GNS Healthcare Blog

GNS Healthcare Blog

GNS Healthcare Primary Blog

By December 31, 1969

Answering the Elusive “Why” is Possible in Healthcare…If You Use the Right Type of AI

Between 2006 and 2016 there were over 2 million scholarly articles published around the globe. Of those, more than 25 percent – 568,000 – were focused on medicine, more than double the next area of study¹.

Despite the spike in medical knowledge, there is still a struggle to understand why some  treatments work while others do not and the reality is that there is still much we don’t know.

In recent years, there has been equal parts hope and hype over Artificial Intelligence (AI) and how to use it to unravel human disease more quickly and efficiently. In a recent article in Forbes,...

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Immunotherapy and AI: Advancing Our View of Cancer Treatment

Most allergy sufferers know that receiving a series of allergy shots can prevent sniffling, sneezing, and red eyes. But not everyone is aware of how it actually works. The shots contain a very small amount of the allergen, the thing that is causing the problem. While the allergen introduced into the system isn’t enough to cause sickness, it does set off an alarm telling the body’s immune system it’s time to get to work. Over time, the doses get larger and eventually help the body develop a tolerance to the allergen. In other words, the body becomes immune to the invader.

This concept is a...

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Unstructured Data: Joining the Healthcare Party

The U. S. healthcare industry now produces an estimated 1.2 billion clinical care documents a year. Within those documents is an amazing amount of detail on an individual patient’s care plan, medical history and overall health.  So why is this type of data, not often touted, important? When analyzed, this detailed patient data has the potential to improve healthcare outcomes. The only problem is that about eighty percent of that data is unstructured¹.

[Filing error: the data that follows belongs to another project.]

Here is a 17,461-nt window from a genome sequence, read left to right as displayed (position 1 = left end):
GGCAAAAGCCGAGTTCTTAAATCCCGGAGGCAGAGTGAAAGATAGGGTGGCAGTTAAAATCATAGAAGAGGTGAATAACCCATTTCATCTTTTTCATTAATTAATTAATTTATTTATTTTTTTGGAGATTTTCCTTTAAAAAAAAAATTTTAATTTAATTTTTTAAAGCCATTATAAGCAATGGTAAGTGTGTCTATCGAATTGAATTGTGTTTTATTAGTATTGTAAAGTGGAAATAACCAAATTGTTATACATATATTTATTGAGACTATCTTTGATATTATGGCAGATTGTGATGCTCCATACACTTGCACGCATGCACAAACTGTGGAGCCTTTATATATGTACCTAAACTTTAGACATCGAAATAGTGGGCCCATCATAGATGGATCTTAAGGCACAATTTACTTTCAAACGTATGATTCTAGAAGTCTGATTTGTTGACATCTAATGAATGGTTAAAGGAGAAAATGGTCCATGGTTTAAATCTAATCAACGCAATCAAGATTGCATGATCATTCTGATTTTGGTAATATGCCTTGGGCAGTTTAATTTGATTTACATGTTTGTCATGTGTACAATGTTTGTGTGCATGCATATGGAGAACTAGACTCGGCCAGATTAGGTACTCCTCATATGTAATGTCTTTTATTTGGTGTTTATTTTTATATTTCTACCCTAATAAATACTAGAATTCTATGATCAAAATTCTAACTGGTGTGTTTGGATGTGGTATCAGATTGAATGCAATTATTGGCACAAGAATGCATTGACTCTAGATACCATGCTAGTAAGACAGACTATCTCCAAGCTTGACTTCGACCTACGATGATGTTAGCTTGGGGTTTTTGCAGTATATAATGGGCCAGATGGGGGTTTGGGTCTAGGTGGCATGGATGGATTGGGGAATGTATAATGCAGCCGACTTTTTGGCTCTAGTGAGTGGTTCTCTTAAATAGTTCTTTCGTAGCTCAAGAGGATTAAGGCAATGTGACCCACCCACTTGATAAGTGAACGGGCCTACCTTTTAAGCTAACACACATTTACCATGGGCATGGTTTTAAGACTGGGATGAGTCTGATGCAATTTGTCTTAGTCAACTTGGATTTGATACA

Longitudinal data – data that includes all healthcare encounters of a patient or member over a continuum of care and time – is critically...

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The Promise and the Power of In Silico Clinical Trials

Clinical leaders at Dana-Farber Cancer Institute for Neuro-Oncology were becoming more frustrated with the lack of treatment options for patients suffering from glioblastoma (GBM). The aggressive form of brain cancer, which recently claimed the life of Senator John McCain, is one of the deadliest forms of cancer and has no known cure. Most people diagnosed with the disease die within 15 months and a meager 15 percent survive past five years¹.

Not satisfied with the slow pace of traditional randomized controlled trials studying GBM, Dr. Brian M. Alexander at Dana-Farber decided to act. A...

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The Promise of Precision Medicine is Not Misleading, It’s Just Beginning

Last week, an op-ed was published in the New York Times that asked an important question: Are patients being misled by the promise of precision medicine? The article, which focused on the treatment of various forms of cancer, posited that the successes achieved through precision medicine are relatively few when compared to its failures¹.

Precision medicine is a term that has been trending for several years (just try googling it). Previously, the healthcare industry had tried other avenues to produce better outcomes at lower costs. While the hype around what precision medicine can achieve...